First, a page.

Cary Fukunaga: Working on ‘True Detective’ Became ‘Disheartening’ as Nic Pizzolatto Got More Power
Cary Fukunaga was a Student Academy Award winner and the director of the acclaimed indie “Sin Nombre” by the time he landed the gig to direct the first season of “True Detective,” but it was the HBO crime drama that made the filmmaker a household name. Fukunaga won a directing Emmy for his work on the series, but he did not return for the show’s second (or third) season. Both Fukunaga and “True Detective” creator-writer Nic Pizzolatto have been honest about set tension between them in the past. In a new interview with The Hollywood Reporter, Fukunaga was more blunt than ever while discussing how working on “True Detective” became a “disheartening” experience.
“The show was presented to me in the way we pitched it around town — as an independent film made into television,” Fukunaga. “The writer and director are a team. Over the course of the project, Nic kept positioning himself as if he was my boss and I was like, ‘But you’re not my boss. We’re partners. We collaborate.’ By the time they got to postproduction, people like [former HBO programming president] Michael Lombardo were giving Nic more power. It was disheartening because it didn’t feel like the partnership was fair.”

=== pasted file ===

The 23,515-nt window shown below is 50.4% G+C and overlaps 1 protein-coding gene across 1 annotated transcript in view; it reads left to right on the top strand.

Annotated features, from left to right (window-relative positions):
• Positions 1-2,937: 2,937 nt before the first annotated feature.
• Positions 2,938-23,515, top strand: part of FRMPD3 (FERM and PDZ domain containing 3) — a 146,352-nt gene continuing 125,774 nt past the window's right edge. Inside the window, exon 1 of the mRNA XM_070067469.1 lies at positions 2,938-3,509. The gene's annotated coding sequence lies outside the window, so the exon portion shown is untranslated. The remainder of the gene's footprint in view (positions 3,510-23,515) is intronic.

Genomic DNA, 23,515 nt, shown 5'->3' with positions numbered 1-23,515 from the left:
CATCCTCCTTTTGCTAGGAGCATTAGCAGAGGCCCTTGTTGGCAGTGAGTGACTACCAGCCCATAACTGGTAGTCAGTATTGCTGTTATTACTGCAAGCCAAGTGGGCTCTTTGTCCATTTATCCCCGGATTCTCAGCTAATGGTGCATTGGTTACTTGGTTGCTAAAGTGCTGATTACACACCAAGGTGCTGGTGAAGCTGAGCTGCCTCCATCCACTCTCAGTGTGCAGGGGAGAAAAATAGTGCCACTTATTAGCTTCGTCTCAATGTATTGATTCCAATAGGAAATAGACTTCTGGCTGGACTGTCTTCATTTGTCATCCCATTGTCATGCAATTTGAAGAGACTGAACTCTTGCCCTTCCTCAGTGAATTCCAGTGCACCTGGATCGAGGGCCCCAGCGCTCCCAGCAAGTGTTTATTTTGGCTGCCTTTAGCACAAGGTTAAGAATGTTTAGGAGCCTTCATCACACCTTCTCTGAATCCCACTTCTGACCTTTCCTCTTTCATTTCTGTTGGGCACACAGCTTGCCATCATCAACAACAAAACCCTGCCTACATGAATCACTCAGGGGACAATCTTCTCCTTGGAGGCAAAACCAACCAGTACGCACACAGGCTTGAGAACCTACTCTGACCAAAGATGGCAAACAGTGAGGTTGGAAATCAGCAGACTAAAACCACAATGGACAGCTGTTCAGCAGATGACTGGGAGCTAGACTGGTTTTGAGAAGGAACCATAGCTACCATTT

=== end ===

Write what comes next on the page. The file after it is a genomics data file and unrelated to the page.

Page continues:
Fukunaga added, “As for their creative differences, Nic is a really good writer, but I do think he needs to be edited down. It becomes too much about the writing and not enough about the momentum of the story. My struggle with him was to take some of these long dialogue scenes and put some air into them. We differed on tone and taste.”
Pizzolatto has spoken on the creative differences in the past, once telling THR, “Of course, you’re going to have discussions and difference of opinion, but what matters is that everyone is working without ego toward the best realization of what we have.”
Fukunaga is no stranger to creative differences. The director spent years developing an adaptation of Stephen King’s “It” for Warner Bros., only to walk away from the project when the movie moved to the studio’s New Line division.
“I was on that for four or five years with Warners and then it got moved to New Line, right before we were about to go into production,” Fukunaga told THR. “I think New Line’s view of what they wanted and my view of what I wanted were very different. I wanted to do a drama with horror elements, more like ‘The Shining.’ I think they wanted to do something more [pure horror] like ‘Annabelle’ [from the ‘Conjuring’ films]. That was essentially the disconnect.”
Next up for Fukunaga is the release of the long-delayed James Bond tentpole “No Time to Die,” in U.S. theaters October 8.
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